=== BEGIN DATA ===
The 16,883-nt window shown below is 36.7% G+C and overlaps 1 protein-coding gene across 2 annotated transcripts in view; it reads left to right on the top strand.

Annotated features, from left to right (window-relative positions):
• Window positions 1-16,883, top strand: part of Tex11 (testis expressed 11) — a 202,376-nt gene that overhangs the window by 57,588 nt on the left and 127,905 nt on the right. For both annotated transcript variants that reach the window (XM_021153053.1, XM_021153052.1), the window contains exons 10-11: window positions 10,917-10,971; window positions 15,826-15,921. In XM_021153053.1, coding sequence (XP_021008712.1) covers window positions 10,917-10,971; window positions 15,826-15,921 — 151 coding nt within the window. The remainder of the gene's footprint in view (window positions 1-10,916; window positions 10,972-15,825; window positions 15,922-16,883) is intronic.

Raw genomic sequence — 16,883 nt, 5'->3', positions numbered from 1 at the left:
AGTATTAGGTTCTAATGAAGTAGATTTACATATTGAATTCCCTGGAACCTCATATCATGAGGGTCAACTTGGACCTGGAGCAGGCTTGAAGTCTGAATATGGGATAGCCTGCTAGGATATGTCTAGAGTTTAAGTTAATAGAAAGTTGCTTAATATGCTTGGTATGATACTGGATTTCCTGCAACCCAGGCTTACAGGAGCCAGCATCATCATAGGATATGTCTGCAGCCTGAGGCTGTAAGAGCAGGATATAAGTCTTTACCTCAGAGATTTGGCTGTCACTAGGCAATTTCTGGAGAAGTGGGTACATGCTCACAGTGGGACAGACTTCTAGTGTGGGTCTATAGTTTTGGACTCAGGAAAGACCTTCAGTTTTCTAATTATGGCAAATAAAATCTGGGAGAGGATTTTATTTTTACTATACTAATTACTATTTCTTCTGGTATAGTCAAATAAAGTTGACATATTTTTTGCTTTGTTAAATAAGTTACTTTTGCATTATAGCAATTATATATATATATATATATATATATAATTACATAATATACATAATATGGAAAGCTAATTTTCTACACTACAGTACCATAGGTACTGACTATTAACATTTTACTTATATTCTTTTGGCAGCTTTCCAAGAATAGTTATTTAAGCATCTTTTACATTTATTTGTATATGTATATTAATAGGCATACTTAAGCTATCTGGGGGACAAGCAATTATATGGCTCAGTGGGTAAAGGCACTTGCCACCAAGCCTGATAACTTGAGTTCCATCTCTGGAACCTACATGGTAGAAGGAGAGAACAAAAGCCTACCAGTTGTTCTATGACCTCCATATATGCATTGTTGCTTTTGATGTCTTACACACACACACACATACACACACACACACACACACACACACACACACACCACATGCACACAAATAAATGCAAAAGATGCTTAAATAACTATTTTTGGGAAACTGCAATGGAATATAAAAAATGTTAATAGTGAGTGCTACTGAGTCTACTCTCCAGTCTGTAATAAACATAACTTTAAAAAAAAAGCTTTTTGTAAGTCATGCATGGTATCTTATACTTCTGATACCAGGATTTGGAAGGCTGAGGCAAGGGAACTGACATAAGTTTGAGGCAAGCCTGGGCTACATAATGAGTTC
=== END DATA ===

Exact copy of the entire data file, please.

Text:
The 16,883-nt window shown below is 36.7% G+C and overlaps 1 protein-coding gene across 2 annotated transcripts in view; it reads left to right on the top strand.

Annotated features, from left to right (window-relative positions):
• Window positions 1-16,883, top strand: part of Tex11 (testis expressed 11) — a 202,376-nt gene that overhangs the window by 57,588 nt on the left and 127,905 nt on the right. For both annotated transcript variants that reach the window (XM_021153053.1, XM_021153052.1), the window contains exons 10-11: window positions 10,917-10,971; window positions 15,826-15,921. In XM_021153053.1, coding sequence (XP_021008712.1) covers window positions 10,917-10,971; window positions 15,826-15,921 — 151 coding nt within the window. The remainder of the gene's footprint in view (window positions 1-10,916; window positions 10,972-15,825; window positions 15,922-16,883) is intronic.

Raw genomic sequence — 16,883 nt, 5'->3', positions numbered from 1 at the left:
AGTATTAGGTTCTAATGAAGTAGATTTACATATTGAATTCCCTGGAACCTCATATCATGAGGGTCAACTTGGACCTGGAGCAGGCTTGAAGTCTGAATATGGGATAGCCTGCTAGGATATGTCTAGAGTTTAAGTTAATAGAAAGTTGCTTAATATGCTTGGTATGATACTGGATTTCCTGCAACCCAGGCTTACAGGAGCCAGCATCATCATAGGATATGTCTGCAGCCTGAGGCTGTAAGAGCAGGATATAAGTCTTTACCTCAGAGATTTGGCTGTCACTAGGCAATTTCTGGAGAAGTGGGTACATGCTCACAGTGGGACAGACTTCTAGTGTGGGTCTATAGTTTTGGACTCAGGAAAGACCTTCAGTTTTCTAATTATGGCAAATAAAATCTGGGAGAGGATTTTATTTTTACTATACTAATTACTATTTCTTCTGGTATAGTCAAATAAAGTTGACATATTTTTTGCTTTGTTAAATAAGTTACTTTTGCATTATAGCAATTATATATATATATATATATATATATAATTACATAATATACATAATATGGAAAGCTAATTTTCTACACTACAGTACCATAGGTACTGACTATTAACATTTTACTTATATTCTTTTGGCAGCTTTCCAAGAATAGTTATTTAAGCATCTTTTACATTTATTTGTATATGTATATTAATAGGCATACTTAAGCTATCTGGGGGACAAGCAATTATATGGCTCAGTGGGTAAAGGCACTTGCCACCAAGCCTGATAACTTGAGTTCCATCTCTGGAACCTACATGGTAGAAGGAGAGAACAAAAGCCTACCAGTTGTTCTATGACCTCCATATATGCATTGTTGCTTTTGATGTCTTACACACACACACACATACACACACACACACACACACACACACACACACACCACATGCACACAAATAAATGCAAAAGATGCTTAAATAACTATTTTTGGGAAACTGCAATGGAATATAAAAAATGTTAATAGTGAGTGCTACTGAGTCTACTCTCCAGTCTGTAATAAACATAACTTTAAAAAAAAAGCTTTTTGTAAGTCATGCATGGTATCTTATACTTCTGATACCAGGATTTGGAAGGCTGAGGCAAGGGAACTGACATAAGTTTGAGGCAAGCCTGGGCTACATAATGAGTTC